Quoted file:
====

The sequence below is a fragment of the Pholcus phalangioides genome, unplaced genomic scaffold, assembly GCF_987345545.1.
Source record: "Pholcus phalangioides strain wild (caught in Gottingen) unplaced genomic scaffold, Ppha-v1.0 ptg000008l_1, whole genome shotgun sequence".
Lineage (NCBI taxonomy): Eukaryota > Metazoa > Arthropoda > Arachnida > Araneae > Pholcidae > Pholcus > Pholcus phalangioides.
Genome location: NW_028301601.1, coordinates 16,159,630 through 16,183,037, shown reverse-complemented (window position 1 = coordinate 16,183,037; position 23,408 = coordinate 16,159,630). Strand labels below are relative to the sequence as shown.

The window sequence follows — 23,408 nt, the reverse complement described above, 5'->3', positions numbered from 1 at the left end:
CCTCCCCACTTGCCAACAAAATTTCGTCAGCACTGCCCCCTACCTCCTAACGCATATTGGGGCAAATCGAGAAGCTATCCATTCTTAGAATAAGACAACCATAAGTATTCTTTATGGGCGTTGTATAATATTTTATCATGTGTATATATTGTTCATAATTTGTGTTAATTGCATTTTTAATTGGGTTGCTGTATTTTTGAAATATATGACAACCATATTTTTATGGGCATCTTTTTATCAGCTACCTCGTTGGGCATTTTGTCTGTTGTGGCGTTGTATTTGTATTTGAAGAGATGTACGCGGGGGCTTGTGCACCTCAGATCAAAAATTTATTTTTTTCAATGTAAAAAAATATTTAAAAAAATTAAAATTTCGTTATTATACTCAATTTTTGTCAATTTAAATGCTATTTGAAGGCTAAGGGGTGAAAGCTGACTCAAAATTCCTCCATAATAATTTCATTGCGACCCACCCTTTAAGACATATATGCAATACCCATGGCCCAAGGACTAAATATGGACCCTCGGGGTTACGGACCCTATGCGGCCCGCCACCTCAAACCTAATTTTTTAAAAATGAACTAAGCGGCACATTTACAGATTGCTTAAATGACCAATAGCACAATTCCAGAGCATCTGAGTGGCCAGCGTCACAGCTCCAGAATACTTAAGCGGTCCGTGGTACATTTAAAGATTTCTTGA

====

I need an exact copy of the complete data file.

The sequence below is a fragment of the Pholcus phalangioides genome, unplaced genomic scaffold, assembly GCF_987345545.1.
Source record: "Pholcus phalangioides strain wild (caught in Gottingen) unplaced genomic scaffold, Ppha-v1.0 ptg000008l_1, whole genome shotgun sequence".
Lineage (NCBI taxonomy): Eukaryota > Metazoa > Arthropoda > Arachnida > Araneae > Pholcidae > Pholcus > Pholcus phalangioides.
Genome location: NW_028301601.1, coordinates 16,159,630 through 16,183,037, shown reverse-complemented (window position 1 = coordinate 16,183,037; position 23,408 = coordinate 16,159,630). Strand labels below are relative to the sequence as shown.

The window sequence follows — 23,408 nt, the reverse complement described above, 5'->3', positions numbered from 1 at the left end:
CCTCCCCACTTGCCAACAAAATTTCGTCAGCACTGCCCCCTACCTCCTAACGCATATTGGGGCAAATCGAGAAGCTATCCATTCTTAGAATAAGACAACCATAAGTATTCTTTATGGGCGTTGTATAATATTTTATCATGTGTATATATTGTTCATAATTTGTGTTAATTGCATTTTTAATTGGGTTGCTGTATTTTTGAAATATATGACAACCATATTTTTATGGGCATCTTTTTATCAGCTACCTCGTTGGGCATTTTGTCTGTTGTGGCGTTGTATTTGTATTTGAAGAGATGTACGCGGGGGCTTGTGCACCTCAGATCAAAAATTTATTTTTTTCAATGTAAAAAAATATTTAAAAAAATTAAAATTTCGTTATTATACTCAATTTTTGTCAATTTAAATGCTATTTGAAGGCTAAGGGGTGAAAGCTGACTCAAAATTCCTCCATAATAATTTCATTGCGACCCACCCTTTAAGACATATATGCAATACCCATGGCCCAAGGACTAAATATGGACCCTCGGGGTTACGGACCCTATGCGGCCCGCCACCTCAAACCTAATTTTTTAAAAATGAACTAAGCGGCACATTTACAGATTGCTTAAATGACCAATAGCACAATTCCAGAGCATCTGAGTGGCCAGCGTCACAGCTCCAGAATACTTAAGCGGTCCGTGGTACATTTAAAGATTTCTTGA